The most common hormone imbalances include female hormone imbalances and low thyroid.
Female hormone imbalances
80% of women will have some form of hormonal imbalances at some point in their lives.
Do you experience anxiety, fatigue around your period, irritability, mood imbalances, irregular periods? If so, you might be part of the 50% of women that experience PMS symptoms.
And if you are over 50 years old, then you are likely to experience irregular periods, brain fog, hot flashes, and skin changes associated with menopause.
One possibility is that your female hormone imbalances are actually being driven by problems in your gut. Quite a few studies have supported the gut-female hormone connection. And most importantly, improving your gut can improve these imbalances.
For example, probiotics can improve conditions such as polycystic ovarian syndrome (PCOS) as supported by a review of 13 studies including 855 participants. Probiotics also were associated with improved diarrhea and abdominal pain associated with periods. You can check out a case study from our clinic in which a patient improved her years of awful periods with a gut-specific approach (listen to Claire’s testimonial here below).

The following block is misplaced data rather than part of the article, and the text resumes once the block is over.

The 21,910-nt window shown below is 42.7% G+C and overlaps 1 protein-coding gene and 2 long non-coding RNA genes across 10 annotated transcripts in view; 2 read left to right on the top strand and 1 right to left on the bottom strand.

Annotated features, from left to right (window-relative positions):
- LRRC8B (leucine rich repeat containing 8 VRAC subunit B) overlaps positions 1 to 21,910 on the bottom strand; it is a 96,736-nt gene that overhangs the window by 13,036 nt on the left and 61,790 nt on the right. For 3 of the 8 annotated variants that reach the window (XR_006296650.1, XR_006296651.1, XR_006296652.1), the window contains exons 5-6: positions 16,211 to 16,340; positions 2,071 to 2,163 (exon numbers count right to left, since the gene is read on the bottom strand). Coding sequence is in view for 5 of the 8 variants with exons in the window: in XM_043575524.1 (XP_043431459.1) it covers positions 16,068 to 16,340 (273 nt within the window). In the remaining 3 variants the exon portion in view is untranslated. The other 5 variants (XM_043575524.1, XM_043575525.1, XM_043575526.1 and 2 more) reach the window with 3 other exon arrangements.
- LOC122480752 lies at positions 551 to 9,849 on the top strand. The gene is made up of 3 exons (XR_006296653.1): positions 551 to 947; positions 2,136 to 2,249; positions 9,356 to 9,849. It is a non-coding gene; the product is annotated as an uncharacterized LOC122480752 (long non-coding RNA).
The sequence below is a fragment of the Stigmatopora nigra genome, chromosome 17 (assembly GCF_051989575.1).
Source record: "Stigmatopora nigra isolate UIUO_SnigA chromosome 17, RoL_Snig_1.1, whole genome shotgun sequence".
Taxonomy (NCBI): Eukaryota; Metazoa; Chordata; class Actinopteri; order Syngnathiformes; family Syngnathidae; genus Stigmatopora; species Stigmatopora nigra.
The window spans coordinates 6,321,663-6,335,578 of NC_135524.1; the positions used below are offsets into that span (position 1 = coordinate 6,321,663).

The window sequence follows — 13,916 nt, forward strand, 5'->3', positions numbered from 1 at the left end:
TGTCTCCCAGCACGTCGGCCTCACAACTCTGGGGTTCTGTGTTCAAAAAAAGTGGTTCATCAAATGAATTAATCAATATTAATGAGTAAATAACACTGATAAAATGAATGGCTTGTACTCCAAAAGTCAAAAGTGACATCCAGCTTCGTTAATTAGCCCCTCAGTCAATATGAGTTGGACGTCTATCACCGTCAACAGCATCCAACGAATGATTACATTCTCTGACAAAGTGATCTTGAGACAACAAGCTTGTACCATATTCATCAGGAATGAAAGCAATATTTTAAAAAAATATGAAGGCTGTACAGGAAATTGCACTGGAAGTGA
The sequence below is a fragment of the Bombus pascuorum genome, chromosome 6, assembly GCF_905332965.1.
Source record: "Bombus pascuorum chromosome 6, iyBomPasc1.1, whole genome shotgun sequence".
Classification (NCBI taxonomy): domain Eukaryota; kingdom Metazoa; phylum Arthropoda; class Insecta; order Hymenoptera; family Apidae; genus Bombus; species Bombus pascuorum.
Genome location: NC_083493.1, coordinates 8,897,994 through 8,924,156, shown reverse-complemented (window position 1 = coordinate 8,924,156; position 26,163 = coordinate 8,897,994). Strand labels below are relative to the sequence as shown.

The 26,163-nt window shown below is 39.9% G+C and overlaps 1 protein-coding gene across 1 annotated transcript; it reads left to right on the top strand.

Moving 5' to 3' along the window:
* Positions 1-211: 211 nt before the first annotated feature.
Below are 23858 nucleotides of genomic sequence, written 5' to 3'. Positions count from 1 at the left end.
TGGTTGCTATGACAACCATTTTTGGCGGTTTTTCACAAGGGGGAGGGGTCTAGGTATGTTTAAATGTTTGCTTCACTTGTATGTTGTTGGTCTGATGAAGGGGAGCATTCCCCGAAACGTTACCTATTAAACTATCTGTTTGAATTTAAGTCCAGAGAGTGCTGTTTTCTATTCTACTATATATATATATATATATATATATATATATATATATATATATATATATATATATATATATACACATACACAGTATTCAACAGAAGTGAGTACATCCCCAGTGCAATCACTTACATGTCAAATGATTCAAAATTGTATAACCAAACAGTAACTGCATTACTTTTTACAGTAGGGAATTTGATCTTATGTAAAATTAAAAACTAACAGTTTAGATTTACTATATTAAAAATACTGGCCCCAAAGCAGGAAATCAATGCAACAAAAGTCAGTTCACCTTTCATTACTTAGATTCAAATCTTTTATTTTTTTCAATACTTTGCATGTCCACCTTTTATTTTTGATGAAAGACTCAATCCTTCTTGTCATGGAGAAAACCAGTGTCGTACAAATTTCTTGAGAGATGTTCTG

Another option outside prescription medications include herbal female hormone support such as vitex which is supported in a few studies to improve PMS symptoms.
And if you are in the menopausal category, then I encourage you to check out my article on hormone replacement therapy and discuss the risks and benefits with a knowledgeable provider.
Many other people are affected by low thyroid levels, which is called hypothyroidism. Symptoms include tiredness (81%), dry skin (63%), shortness of breath (51%), hair loss (30%), and constipation. Despite these hallmark symptoms, getting labs are key to accurately assess your thyroid status.
So what should you do about your thyroid?
Just like how we can address your gut health to resolve female hormone imbalances, you can also do the same to help your thyroid.
Why? Well, one reason is that symptoms associated with low thyroid can actually be stemming from the gut. Another reason is that improving your gut can help reduce inflammation and dampen down the immune system that might be driving thyroid issues.